7. It’s much better with fresh asparagus but the time of year is wrong and the store bought stuff is generally garbage.
  8. My absolute favorite way for backstraps is to cut some onion and cook with butter and garlic. Throw the backstrap chunks in and cook through. Them dump in cream of mushroom and cream of chicken and let it simmer. Then some milk to thin it out. Pour that concoction over some cubed potatoes and it’s heaven. I’ve been eating it that way since a kid and it’s one of those things that never fails. Pretty much impossible to screw up and delicious every time.
  9. It’s the night before the youth season so I decided to start a new tradition. It’s my daughters second year and next year my son will be old enough. Last weekend putting away the food from the lake I discovered a chunk of backstrap and a package of backstraps that I made into chops. Both kids love the backstraps. My daughter so much that she made me swear not to make any unless I talked to her first. She felt the need to approve the guest list if we were making any. She got a deer last year and needed to make sure the people enjoying it were up to her standards. The night before seemed like a great time to clear them out. I made my 2 favorite meals on the same night. I didn’t cook a backstrap whole until last Christmas Eve. I ate one during deer season and it was amazing and I had to try it myself. I’ve cooked a bunch since then. Here is the before and after
  10. Thank you and it was. That was the first time ever cooking one whole. Normally I steak them out and cook them. I will still cut them up and fry them in some gravy but like wanderer said, this is the way to go. I found an article on meateater before the season that talked about wet aging venison so I gave it a try and it sure seemed to work. It just melted in your mouth. I don’t think I’ve ever had venison that tender.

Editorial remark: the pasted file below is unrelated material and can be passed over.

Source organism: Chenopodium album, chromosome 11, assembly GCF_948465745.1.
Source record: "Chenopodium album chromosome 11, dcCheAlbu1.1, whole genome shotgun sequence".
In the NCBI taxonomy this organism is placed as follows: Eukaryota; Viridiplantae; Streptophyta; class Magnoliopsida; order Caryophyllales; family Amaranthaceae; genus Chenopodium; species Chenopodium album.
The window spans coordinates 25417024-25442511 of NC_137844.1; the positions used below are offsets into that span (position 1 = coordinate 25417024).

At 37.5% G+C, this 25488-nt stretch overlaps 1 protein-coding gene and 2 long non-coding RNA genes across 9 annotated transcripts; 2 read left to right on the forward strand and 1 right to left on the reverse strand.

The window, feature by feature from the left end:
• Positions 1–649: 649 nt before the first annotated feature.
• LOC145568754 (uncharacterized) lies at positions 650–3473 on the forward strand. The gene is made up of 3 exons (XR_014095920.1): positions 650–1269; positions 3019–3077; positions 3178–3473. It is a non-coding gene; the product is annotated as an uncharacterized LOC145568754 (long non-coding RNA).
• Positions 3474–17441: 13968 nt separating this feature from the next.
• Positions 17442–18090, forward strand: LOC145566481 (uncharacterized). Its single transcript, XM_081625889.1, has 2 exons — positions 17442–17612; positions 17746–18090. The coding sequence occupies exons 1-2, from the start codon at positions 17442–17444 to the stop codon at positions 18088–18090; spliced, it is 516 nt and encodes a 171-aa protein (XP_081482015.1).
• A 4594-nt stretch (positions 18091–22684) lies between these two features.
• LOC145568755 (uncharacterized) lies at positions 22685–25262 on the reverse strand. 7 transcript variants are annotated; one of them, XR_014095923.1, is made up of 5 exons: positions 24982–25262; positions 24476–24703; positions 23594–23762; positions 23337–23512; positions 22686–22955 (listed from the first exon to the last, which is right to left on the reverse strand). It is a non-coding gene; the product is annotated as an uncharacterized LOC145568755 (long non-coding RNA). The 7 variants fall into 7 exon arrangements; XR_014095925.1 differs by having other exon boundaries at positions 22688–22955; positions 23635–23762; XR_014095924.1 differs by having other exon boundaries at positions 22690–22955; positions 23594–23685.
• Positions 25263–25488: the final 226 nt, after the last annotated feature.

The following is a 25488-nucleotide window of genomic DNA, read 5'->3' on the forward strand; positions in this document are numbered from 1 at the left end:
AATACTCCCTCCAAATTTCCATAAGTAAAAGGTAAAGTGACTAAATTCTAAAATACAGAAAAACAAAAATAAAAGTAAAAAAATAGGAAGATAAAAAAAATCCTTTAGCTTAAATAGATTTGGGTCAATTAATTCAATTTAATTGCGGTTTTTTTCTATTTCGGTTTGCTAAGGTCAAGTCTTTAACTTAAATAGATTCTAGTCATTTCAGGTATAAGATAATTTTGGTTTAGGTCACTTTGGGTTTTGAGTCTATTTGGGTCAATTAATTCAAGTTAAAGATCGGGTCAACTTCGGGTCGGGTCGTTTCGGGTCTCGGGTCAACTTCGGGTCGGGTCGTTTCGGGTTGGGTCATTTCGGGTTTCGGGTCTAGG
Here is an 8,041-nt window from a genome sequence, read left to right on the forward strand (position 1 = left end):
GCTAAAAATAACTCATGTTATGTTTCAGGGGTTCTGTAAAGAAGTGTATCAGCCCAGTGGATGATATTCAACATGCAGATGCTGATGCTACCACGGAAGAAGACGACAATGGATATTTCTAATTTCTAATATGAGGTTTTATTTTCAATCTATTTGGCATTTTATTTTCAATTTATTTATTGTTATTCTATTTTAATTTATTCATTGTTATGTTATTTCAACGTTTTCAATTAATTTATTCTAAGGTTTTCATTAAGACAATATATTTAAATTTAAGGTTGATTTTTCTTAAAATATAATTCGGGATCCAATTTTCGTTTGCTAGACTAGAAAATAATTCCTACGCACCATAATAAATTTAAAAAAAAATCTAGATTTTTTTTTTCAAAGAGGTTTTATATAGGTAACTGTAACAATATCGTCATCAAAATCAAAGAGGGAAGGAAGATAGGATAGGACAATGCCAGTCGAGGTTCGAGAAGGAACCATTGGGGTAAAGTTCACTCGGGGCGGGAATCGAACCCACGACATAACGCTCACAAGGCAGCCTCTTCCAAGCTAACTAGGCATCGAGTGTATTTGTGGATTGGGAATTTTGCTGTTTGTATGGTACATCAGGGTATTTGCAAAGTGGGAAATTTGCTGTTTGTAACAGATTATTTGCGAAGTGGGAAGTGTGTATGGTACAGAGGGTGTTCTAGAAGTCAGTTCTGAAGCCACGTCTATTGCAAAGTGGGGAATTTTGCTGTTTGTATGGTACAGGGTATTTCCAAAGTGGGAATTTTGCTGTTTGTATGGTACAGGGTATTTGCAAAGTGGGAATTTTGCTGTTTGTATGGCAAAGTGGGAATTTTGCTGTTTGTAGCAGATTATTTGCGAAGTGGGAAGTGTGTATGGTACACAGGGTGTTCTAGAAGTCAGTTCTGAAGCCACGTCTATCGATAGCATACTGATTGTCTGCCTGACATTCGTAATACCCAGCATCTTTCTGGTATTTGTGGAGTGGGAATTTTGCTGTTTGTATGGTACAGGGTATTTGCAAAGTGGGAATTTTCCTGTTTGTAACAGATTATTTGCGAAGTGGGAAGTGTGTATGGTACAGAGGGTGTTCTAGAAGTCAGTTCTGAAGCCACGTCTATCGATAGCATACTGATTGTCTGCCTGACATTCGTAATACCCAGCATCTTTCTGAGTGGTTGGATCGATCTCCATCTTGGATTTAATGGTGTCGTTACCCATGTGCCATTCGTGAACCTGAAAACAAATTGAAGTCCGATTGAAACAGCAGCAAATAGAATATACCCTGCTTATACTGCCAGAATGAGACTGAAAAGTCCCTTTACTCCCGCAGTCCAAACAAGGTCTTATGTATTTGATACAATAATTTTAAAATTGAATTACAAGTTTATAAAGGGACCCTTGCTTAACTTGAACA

11. That would be my guess. I normally get 3 years on flasher batteries. After that I replace it and use it for the LED lights.
  12. Made some Turkey gizzards in the crockpot the other day. These are one of my favorite things to cooked. I just cut up an onion and then a couple cans of cream soup. The longer you cook them, the better they are. I normally try to make sure they cook for at least 10 hours.
  13. Cooked a chunk of backstrap on the pellet grill. This was the first time I have tried one whole. It turned out awesome. I cooked it to about 135. Seasoned with Montreal steak.
  14. My wife just picked up the 22” for just under $100. She’s been eyeing one up for the lake for a while. I am excited to give it a try.
  15. I store my boat in an Unheated shop for the winter. I pull all batteries and keep them in my heated garage and periodically charge them throughout the winter. I try to put my digital float charger on each one once every few weeks. I did store my boat in the garage the first winter I had it because I wanted to add and make a bunch of changes. That winter I would plug the onboard charger in every so often. I don’t know if this is the best way or not but it’s what I do.